Chicago police Supt. Garry McCarthy said Saturday his department is considering issuing tickets, rather than making arrests, to those possessing small amounts of marijuana.
But while McCarthy said he's considering making amendments, he said it goes against his philosophy that "taking care of the little things prevents the big things from happening."
"If the judiciary is not prosecuting, if they are not taking the actions on laws that are on the books, I don't think that's really my problem," he said.
His remarks came during an anti-violence rally on the city's west side and just days after it was revealed that Cook County Board President Toni Preckwinkle had asked him to ease up on the pot arrests.
"We are in fact looking at [ticketing] and I think that we're going to see some changes down the road," McCarthy said. "It's not cooked yet. That's why I shouldn't be talking about it. We're not done figuring out what it is we need to do."
McCarthy emphasized that until a decision is made, arrests -- even for possession of small amounts of marijuana -- will continue.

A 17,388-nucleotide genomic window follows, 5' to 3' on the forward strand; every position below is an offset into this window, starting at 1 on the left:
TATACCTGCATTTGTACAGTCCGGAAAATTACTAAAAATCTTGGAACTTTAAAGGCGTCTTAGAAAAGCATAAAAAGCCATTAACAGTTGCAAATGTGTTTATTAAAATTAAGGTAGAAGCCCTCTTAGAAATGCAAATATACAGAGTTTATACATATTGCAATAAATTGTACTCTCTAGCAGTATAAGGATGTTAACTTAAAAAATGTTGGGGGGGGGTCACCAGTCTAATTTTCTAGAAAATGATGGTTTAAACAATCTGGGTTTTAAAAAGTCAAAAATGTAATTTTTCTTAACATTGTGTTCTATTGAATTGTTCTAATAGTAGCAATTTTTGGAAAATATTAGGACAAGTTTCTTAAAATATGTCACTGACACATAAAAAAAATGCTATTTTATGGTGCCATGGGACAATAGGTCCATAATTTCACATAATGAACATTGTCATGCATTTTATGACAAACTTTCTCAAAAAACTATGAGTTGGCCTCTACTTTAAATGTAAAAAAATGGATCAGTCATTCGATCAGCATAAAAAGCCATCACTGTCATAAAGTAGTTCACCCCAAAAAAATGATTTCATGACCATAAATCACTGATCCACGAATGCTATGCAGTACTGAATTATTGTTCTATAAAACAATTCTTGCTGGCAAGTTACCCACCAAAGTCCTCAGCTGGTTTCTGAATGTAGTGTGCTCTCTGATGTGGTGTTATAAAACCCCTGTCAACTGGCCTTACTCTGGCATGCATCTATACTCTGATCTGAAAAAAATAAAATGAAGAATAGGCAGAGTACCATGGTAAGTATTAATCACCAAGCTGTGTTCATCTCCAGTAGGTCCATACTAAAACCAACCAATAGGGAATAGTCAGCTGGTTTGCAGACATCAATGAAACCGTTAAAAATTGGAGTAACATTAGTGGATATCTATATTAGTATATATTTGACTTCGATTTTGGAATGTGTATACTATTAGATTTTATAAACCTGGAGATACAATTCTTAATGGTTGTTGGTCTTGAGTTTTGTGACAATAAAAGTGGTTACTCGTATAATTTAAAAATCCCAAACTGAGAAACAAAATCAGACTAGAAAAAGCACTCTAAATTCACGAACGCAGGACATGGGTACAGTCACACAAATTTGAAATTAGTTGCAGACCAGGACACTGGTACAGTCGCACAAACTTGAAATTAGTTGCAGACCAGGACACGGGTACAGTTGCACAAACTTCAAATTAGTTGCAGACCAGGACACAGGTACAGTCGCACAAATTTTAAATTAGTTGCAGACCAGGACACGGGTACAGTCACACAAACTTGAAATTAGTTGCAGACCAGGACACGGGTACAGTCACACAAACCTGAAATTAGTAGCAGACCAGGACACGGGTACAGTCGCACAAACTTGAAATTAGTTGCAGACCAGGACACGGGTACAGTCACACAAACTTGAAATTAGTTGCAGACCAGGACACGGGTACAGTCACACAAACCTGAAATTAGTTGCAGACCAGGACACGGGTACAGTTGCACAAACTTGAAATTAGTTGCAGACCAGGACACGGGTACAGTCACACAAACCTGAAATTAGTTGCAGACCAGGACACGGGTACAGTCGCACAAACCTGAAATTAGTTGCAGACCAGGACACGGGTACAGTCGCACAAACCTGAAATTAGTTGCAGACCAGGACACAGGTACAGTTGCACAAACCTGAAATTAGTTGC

"We will continue to make arrests for illegal behavior, whether it's public urination or carrying a firearm," McCarthy said.
Preckwinkle last month publicly called the War on Drugs a failure. She said the arrests for small amounts of pot are clogging up the judicial system and that the money would be better spent on education and treatment, rather than incarceration.
"We have real addiction problems and we treat them as criminal justice issues rather than public health issues," said Preckwinkle. "For these small amounts, low level amounts of marijuana we ought to ticket people," she said.